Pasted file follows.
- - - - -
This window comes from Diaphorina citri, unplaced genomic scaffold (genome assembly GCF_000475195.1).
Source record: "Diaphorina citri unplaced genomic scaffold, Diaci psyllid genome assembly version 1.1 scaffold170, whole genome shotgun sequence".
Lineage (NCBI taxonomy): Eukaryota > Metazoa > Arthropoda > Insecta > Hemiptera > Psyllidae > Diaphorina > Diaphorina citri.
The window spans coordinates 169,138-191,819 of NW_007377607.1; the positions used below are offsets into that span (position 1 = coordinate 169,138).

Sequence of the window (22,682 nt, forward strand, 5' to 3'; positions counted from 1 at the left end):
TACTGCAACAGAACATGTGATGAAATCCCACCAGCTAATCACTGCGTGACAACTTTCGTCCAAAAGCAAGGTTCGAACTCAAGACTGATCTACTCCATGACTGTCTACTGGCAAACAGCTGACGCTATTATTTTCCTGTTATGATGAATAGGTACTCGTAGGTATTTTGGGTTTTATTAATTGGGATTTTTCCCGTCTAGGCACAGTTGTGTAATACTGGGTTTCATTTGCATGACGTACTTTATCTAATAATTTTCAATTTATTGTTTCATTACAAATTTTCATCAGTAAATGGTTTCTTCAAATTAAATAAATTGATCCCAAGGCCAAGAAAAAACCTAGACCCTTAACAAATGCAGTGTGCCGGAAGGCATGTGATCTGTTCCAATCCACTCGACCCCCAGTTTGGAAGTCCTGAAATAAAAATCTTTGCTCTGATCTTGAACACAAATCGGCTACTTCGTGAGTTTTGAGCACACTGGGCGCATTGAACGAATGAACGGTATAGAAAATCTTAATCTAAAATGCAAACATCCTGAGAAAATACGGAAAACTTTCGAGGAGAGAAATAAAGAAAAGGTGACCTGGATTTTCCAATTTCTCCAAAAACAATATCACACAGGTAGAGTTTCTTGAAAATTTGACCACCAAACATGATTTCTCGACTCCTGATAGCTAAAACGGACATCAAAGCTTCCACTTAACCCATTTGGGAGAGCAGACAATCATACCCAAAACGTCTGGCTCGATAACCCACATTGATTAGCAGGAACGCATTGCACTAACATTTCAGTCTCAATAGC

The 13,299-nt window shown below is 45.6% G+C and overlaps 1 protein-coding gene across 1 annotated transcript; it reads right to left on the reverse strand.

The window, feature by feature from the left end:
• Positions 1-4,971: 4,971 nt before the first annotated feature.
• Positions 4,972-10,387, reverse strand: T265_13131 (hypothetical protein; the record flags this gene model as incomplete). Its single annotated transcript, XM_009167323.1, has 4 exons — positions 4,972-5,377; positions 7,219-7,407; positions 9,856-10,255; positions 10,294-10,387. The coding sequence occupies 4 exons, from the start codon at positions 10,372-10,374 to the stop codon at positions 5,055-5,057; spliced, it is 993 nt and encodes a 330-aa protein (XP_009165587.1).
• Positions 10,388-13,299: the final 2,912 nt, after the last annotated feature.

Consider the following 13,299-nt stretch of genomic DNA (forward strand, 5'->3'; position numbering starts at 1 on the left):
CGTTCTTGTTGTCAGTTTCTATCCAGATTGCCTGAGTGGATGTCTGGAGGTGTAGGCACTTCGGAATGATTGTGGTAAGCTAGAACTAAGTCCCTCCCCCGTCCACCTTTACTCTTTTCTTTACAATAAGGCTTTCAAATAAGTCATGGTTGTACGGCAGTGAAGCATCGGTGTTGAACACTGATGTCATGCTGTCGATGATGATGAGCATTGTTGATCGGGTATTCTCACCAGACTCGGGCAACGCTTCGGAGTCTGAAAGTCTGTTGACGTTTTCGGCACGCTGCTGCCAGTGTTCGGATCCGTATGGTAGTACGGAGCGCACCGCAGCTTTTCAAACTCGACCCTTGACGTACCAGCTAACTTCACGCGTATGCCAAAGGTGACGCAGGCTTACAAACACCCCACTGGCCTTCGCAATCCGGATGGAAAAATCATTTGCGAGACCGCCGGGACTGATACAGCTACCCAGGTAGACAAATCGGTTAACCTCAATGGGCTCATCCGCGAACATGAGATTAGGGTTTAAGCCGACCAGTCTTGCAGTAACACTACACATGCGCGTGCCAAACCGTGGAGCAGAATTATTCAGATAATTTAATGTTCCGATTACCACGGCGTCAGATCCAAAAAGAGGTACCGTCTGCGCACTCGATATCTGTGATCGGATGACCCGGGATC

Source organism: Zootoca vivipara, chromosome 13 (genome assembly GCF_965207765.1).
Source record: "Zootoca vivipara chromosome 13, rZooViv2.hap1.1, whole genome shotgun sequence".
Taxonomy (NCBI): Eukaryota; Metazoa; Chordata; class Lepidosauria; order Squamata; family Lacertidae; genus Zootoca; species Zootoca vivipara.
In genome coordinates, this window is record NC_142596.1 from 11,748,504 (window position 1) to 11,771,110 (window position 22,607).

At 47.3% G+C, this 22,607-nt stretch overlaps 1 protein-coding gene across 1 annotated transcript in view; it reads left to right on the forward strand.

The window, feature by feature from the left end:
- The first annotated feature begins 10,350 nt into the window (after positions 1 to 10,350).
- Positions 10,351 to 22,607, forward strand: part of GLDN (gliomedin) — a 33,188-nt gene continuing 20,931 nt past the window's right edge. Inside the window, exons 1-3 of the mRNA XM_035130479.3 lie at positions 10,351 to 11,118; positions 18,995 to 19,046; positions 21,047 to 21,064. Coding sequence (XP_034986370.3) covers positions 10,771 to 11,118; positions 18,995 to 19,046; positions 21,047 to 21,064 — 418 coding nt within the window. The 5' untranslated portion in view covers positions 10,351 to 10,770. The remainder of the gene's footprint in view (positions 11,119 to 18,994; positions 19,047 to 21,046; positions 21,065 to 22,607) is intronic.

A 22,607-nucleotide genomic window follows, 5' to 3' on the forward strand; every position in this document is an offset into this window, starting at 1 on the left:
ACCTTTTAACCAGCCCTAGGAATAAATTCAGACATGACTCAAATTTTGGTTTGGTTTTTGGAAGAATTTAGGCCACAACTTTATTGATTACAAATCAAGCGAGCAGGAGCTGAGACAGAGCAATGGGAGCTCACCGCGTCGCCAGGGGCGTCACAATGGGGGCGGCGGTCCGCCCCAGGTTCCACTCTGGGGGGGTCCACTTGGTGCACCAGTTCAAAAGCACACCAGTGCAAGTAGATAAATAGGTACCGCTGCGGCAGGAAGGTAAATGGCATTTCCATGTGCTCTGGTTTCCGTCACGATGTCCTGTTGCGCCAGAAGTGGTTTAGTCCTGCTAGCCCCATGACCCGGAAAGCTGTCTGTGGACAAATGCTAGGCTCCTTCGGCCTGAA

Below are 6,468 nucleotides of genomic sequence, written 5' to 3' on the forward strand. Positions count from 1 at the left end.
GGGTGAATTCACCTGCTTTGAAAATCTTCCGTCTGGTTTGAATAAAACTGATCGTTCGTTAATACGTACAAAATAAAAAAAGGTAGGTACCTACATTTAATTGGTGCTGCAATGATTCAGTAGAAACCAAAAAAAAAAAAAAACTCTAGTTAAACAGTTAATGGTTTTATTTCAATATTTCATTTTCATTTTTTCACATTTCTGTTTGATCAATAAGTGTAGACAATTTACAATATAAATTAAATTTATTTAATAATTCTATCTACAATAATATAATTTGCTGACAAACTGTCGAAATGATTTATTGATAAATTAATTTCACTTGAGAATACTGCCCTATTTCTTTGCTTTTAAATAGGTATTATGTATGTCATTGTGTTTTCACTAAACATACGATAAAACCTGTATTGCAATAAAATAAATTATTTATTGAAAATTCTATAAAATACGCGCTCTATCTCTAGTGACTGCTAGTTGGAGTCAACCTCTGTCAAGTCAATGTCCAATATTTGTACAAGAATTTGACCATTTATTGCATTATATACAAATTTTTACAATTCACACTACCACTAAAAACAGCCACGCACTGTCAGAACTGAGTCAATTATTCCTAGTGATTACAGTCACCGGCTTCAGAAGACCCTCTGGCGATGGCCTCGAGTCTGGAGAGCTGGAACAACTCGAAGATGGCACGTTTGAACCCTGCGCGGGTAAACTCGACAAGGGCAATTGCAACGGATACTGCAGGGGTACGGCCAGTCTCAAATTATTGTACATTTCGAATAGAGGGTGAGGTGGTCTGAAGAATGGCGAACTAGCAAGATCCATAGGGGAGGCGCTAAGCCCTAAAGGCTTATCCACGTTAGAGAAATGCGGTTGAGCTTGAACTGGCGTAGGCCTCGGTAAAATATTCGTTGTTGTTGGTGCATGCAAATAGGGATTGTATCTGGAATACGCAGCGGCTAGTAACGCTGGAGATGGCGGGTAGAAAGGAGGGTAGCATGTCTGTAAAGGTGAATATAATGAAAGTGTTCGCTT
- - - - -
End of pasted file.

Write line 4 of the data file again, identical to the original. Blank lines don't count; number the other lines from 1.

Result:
The window spans coordinates 169,138-191,819 of NW_007377607.1; the positions used below are offsets into that span (position 1 = coordinate 169,138).